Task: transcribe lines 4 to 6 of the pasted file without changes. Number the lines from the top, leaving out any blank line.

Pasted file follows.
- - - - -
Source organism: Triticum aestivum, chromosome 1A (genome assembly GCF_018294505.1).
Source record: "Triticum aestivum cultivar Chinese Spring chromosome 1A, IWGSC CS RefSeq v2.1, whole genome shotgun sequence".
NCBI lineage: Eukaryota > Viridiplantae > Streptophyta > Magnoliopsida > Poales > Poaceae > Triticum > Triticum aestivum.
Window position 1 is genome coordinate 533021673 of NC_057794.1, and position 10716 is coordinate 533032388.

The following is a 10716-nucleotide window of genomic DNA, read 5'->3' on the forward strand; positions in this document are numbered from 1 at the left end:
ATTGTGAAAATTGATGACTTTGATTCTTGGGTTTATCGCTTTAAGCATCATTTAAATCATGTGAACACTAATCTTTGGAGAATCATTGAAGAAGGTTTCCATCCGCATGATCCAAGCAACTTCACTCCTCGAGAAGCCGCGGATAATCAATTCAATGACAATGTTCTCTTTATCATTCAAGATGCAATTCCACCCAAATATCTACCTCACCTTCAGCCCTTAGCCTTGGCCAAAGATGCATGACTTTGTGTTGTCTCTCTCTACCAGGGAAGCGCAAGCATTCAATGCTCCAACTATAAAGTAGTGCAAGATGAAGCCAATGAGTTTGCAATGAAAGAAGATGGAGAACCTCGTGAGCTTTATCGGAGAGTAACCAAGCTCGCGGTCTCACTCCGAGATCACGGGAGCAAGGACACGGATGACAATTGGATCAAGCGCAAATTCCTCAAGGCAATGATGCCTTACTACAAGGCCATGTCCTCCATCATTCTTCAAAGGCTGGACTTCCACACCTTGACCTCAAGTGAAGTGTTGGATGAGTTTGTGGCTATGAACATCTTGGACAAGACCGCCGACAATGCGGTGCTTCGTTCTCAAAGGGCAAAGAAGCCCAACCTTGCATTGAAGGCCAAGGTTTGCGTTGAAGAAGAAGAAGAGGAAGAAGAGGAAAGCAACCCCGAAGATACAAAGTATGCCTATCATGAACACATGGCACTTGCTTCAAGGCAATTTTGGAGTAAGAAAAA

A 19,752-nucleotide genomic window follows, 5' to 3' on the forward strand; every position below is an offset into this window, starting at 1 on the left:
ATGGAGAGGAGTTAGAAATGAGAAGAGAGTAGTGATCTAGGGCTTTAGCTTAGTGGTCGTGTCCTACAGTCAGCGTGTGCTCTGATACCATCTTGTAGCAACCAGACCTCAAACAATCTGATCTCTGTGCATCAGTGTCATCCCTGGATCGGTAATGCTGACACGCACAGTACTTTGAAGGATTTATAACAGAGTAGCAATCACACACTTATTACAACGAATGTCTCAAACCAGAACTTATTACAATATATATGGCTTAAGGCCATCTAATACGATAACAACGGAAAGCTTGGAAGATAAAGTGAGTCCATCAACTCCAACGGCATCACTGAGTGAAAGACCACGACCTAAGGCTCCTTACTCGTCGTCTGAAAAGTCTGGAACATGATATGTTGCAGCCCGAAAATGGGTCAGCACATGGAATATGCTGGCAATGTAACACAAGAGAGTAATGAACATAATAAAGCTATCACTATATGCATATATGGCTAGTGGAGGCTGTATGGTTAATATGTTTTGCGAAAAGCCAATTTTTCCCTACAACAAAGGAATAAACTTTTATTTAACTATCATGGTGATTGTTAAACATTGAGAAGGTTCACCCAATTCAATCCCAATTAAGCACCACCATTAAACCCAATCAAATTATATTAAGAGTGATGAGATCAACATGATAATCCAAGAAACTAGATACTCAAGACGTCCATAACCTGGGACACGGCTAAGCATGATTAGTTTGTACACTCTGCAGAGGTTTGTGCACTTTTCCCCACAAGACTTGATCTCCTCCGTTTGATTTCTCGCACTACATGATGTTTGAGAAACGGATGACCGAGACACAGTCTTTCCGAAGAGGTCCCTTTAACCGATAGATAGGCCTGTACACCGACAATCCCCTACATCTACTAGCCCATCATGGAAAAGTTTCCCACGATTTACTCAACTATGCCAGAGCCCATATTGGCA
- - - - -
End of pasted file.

Window position 1 is genome coordinate 533021673 of NC_057794.1, and position 10716 is coordinate 533032388.

The following is a 10716-nucleotide window of genomic DNA, read 5'->3' on the forward strand; positions in this document are numbered from 1 at the left end:
ATTGTGAAAATTGATGACTTTGATTCTTGGGTTTATCGCTTTAAGCATCATTTAAATCATGTGAACACTAATCTTTGGAGAATCATTGAAGAAGGTTTCCATCCGCATGATCCAAGCAACTTCACTCCTCGAGAAGCCGCGGATAATCAATTCAATGACAATGTTCTCTTTATCATTCAAGATGCAATTCCACCCAAATATCTACCTCACCTTCAGCCCTTAGCCTTGGCCAAAGATGCATGACTTTGTGTTGTCTCTCTCTACCAGGGAAGCGCAAGCATTCAATGCTCCAACTATAAAGTAGTGCAAGATGAAGCCAATGAGTTTGCAATGAAAGAAGATGGAGAACCTCGTGAGCTTTATCGGAGAGTAACCAAGCTCGCGGTCTCACTCCGAGATCACGGGAGCAAGGACACGGATGACAATTGGATCAAGCGCAAATTCCTCAAGGCAATGATGCCTTACTACAAGGCCATGTCCTCCATCATTCTTCAAAGGCTGGACTTCCACACCTTGACCTCAAGTGAAGTGTTGGATGAGTTTGTGGCTATGAACATCTTGGACAAGACCGCCGACAATGCGGTGCTTCGTTCTCAAAGGGCAAAGAAGCCCAACCTTGCATTGAAGGCCAAGGTTTGCGTTGAAGAAGAAGAAGAGGAAGAAGAGGAAAGCAACCCCGAAGATACAAAGTATGCCTATCATGAACACATGGCACTTGCTTCAAGGCAATTTTGGAGTAAGAAAAA